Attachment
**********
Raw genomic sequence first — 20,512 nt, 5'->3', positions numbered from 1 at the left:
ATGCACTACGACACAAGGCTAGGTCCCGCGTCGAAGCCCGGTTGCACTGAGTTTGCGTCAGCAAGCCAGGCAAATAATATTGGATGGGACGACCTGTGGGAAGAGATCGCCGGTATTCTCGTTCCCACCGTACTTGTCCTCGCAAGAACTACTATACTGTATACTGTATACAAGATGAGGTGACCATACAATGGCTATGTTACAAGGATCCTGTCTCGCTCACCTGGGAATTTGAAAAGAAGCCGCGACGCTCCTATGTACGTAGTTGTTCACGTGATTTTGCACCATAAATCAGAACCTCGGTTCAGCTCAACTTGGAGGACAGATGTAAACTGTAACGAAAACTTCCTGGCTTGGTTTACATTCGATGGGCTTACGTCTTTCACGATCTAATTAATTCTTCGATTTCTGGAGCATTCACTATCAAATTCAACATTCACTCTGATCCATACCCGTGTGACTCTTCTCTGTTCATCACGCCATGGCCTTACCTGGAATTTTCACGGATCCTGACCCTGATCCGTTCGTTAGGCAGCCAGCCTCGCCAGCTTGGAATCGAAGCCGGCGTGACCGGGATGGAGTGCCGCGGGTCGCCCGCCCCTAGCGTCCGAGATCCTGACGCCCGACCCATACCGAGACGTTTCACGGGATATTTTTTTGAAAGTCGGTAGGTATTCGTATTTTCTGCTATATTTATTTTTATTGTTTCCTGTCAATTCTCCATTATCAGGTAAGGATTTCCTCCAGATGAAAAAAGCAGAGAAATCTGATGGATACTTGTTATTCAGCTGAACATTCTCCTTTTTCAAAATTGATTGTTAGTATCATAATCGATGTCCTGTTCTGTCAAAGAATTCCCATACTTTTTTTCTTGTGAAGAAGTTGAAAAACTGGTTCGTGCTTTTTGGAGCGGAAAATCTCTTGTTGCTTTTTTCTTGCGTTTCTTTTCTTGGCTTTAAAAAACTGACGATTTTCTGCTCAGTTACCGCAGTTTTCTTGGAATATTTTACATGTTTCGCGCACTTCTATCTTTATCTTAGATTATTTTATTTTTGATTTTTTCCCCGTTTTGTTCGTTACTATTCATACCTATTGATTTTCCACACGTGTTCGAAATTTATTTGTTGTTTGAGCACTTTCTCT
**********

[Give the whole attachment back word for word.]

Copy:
Raw genomic sequence first — 20,512 nt, 5'->3', positions numbered from 1 at the left:
ATGCACTACGACACAAGGCTAGGTCCCGCGTCGAAGCCCGGTTGCACTGAGTTTGCGTCAGCAAGCCAGGCAAATAATATTGGATGGGACGACCTGTGGGAAGAGATCGCCGGTATTCTCGTTCCCACCGTACTTGTCCTCGCAAGAACTACTATACTGTATACTGTATACAAGATGAGGTGACCATACAATGGCTATGTTACAAGGATCCTGTCTCGCTCACCTGGGAATTTGAAAAGAAGCCGCGACGCTCCTATGTACGTAGTTGTTCACGTGATTTTGCACCATAAATCAGAACCTCGGTTCAGCTCAACTTGGAGGACAGATGTAAACTGTAACGAAAACTTCCTGGCTTGGTTTACATTCGATGGGCTTACGTCTTTCACGATCTAATTAATTCTTCGATTTCTGGAGCATTCACTATCAAATTCAACATTCACTCTGATCCATACCCGTGTGACTCTTCTCTGTTCATCACGCCATGGCCTTACCTGGAATTTTCACGGATCCTGACCCTGATCCGTTCGTTAGGCAGCCAGCCTCGCCAGCTTGGAATCGAAGCCGGCGTGACCGGGATGGAGTGCCGCGGGTCGCCCGCCCCTAGCGTCCGAGATCCTGACGCCCGACCCATACCGAGACGTTTCACGGGATATTTTTTTGAAAGTCGGTAGGTATTCGTATTTTCTGCTATATTTATTTTTATTGTTTCCTGTCAATTCTCCATTATCAGGTAAGGATTTCCTCCAGATGAAAAAAGCAGAGAAATCTGATGGATACTTGTTATTCAGCTGAACATTCTCCTTTTTCAAAATTGATTGTTAGTATCATAATCGATGTCCTGTTCTGTCAAAGAATTCCCATACTTTTTTTCTTGTGAAGAAGTTGAAAAACTGGTTCGTGCTTTTTGGAGCGGAAAATCTCTTGTTGCTTTTTTCTTGCGTTTCTTTTCTTGGCTTTAAAAAACTGACGATTTTCTGCTCAGTTACCGCAGTTTTCTTGGAATATTTTACATGTTTCGCGCACTTCTATCTTTATCTTAGATTATTTTATTTTTGATTTTTTCCCCGTTTTGTTCGTTACTATTCATACCTATTGATTTTCCACACGTGTTCGAAATTTATTTGTTGTTTGAGCACTTTCTCT